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Respect Your Body

            The hardest lesson for me in my Intuitive Eating journey has been: Respect Your Body. I’ve been dreading this chapter in the workbook (by Evelyn Tribole and Elyse Resch) since I started working with my nutritionist seven months ago. But as we ran out of other chapters to read, and re-read, she suggested going through this chapter one page at a time – in small bites – to keep it from becoming too overwhelming.

Small bites…of chicken?”

            One of the basic steps of learning to respect your body is the acceptance of your “genetic blue print,” because we have these fantasies that a five-foot-tall woman can transform herself into a willowy, long-legged model, if she just tries hard enough. In the Respect Your Body chapter of the book the authors write that, “Just as a person with a shoe size of eight wouldn’t expect to realistically squeeze into a size six, it is equally futile (and uncomfortable) to have the same expectation about body size.”

            But I do have these expectations. Literally, I’ve often felt guilty for how big my feet are, as if I kept growing on purpose just to take up more than my fair share of space. I don’t know how to accept that it’s okay to have big feet and big bones in a world where, up until recently, I couldn’t find many shoes in my size. But an even bigger part of the problem, I think, comes from the extreme size difference between my parents: my father is 6’4” and my Mom is, maybe, 5’1”, so being big automatically makes me feel like I’m on the wrong side of the parental divide. My father is a bad guy, and I feel bad by association for being tall and big-boned like him, instead of petite like Mom.

            I remember going to look for a watch when I was a teenager and trying on one women’s watch after another until it became clear that the bands on the watches meant for women were universally too small for me. And this was when I was skinny! I had to choose from the men’s watches even though they all looked so masculine and made me feel like I had cooties.

            I have a lot of stories like that: like when I was ten and needed new sneakers and none of the girls’ sneakers came wide enough for me, so I had to buy the ones for boys (aka blue). I wasn’t overweight, just built on the wrong scale for a girl my age, so there were no pink sneakers for me.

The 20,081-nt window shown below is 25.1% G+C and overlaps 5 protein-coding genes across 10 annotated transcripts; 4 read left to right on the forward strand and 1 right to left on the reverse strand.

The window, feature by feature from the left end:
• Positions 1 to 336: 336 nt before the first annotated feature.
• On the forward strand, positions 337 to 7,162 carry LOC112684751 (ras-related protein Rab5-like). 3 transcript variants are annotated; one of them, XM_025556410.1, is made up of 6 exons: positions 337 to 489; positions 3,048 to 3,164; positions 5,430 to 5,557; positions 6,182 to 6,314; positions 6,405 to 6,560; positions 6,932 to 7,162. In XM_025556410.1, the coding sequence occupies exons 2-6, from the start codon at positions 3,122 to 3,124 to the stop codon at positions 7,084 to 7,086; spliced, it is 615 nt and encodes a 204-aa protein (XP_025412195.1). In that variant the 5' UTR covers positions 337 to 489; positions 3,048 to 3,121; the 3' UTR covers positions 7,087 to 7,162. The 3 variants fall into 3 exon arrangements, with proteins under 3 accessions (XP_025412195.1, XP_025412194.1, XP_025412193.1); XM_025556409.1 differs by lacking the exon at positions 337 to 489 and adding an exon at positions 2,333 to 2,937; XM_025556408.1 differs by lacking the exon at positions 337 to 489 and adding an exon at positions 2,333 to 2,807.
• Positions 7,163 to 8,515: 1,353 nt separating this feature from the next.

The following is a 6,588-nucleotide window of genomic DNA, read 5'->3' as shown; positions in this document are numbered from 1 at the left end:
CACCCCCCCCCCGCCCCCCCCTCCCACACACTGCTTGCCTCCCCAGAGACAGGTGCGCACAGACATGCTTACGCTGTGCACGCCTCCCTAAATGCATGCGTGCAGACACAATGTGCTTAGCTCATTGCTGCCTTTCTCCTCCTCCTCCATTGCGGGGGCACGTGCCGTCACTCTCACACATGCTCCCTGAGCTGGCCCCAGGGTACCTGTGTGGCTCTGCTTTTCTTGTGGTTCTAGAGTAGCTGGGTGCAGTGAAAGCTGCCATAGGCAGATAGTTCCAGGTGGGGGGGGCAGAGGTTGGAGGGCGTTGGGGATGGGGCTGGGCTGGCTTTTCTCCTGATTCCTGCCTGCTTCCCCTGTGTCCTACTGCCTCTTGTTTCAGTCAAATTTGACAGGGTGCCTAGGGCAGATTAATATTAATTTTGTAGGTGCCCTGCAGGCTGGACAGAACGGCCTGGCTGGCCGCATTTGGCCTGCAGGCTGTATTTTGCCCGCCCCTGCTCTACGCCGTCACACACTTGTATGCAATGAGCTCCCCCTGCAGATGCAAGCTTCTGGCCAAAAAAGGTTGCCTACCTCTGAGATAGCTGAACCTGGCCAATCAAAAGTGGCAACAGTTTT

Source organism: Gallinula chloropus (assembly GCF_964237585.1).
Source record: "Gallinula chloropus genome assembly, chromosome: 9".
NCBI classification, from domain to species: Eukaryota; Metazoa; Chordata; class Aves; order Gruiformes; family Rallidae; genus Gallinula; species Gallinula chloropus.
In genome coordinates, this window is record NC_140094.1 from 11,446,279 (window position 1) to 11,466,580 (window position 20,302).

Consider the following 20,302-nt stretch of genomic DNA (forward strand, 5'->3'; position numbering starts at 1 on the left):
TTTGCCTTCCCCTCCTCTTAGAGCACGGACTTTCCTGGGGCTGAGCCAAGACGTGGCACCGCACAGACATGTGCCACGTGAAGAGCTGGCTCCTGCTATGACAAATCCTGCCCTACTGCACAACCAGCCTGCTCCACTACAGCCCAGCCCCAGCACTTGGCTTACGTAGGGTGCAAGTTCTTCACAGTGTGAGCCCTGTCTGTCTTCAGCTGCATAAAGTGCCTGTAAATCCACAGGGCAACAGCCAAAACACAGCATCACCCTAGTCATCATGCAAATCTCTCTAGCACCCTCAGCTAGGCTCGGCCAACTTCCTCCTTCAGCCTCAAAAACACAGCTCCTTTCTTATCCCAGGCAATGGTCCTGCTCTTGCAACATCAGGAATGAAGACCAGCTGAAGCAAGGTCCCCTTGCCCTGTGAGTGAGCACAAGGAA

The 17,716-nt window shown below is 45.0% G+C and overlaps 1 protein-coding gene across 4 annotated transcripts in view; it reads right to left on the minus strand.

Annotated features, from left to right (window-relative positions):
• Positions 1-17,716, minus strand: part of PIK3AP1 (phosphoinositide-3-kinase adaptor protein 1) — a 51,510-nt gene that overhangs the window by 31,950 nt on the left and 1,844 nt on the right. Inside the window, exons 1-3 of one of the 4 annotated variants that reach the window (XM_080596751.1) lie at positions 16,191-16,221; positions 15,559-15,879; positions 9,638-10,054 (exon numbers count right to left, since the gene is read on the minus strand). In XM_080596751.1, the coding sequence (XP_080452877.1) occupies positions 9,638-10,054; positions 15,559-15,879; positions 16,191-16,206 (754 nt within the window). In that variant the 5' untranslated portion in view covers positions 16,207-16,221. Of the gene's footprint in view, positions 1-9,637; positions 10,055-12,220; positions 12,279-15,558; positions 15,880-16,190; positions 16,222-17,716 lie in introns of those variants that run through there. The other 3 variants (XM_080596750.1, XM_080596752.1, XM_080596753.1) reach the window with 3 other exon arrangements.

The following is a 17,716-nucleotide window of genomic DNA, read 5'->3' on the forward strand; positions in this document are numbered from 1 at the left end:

“Who needs sneakers?”

            I remember an episode of the Oprah Winfrey Show, years ago, when Oprah compared her “food addiction” to men who were “addicted” to domestic violence. She sat down with a group of domestic abusers and likened their inability to stop beating their wives with her inability to stop eating pasta. She really seemed to believe that this was a fair comparison. The underlying assumption, that wanting to eat a regular-sized serving of pasta qualifies as an addiction, went unquestioned, of course, but Oprah’s analogy pushed it further, implying that being fat is a character issue similar to beating your wife.

            I don’t know if there was any pushback against her assertions, because this was pre-social media, but her message resonated with a lot of other things I’d heard and seen by then. It was clear that, in our culture, dieting is considered virtuous, and choosing to eat just because you are hungry is a character flaw. But I am tired of dieting, and it has been a relief to give myself permission to eat over the past six months, and yet I haven’t been able to give myself permission to stop beating myself up for eating.

There’s a theory that we hold onto these dehumanizing and degrading ways of talking to ourselves because they serve a purpose; because we get something from these behaviors that we don’t want to give up. But I don’t think that’s true. I think certain types of thinking, especially abusive ones that start early and pervade society, stick to us for neurological reasons, not because we choose to keep them. And blaming me for “holding onto” these negative thoughts is just one more way of blaming the victim, and it sucks.

It’s hard to change thoughts that are so well supported by the people around me, like my doctors. They keep saying things like: if you’d just eat less you’d lose weight; or, your health depends on losing thirty pounds; or, exercise will make you stronger and therefore your perception that you are exhausted and in pain after exercising is false.

            How can I change internal messages that are constantly being reinforced by outside people who I am supposed to trust?

            I want these thoughts to change, but I wish someone could tell me how much more work I should put towards the goal of changing my thoughts, before it’s time to work instead on accepting that I will always have these thoughts and finding a way to give them less power over me.

            As I was reading the Respect Your Body chapter one page at a time, I came across a fact that stunned me: “The majority of American women (67%) wear sizes 16 and up, yet the majority of clothes available for purchase only go up to size 14.”

“Who needs clothes?”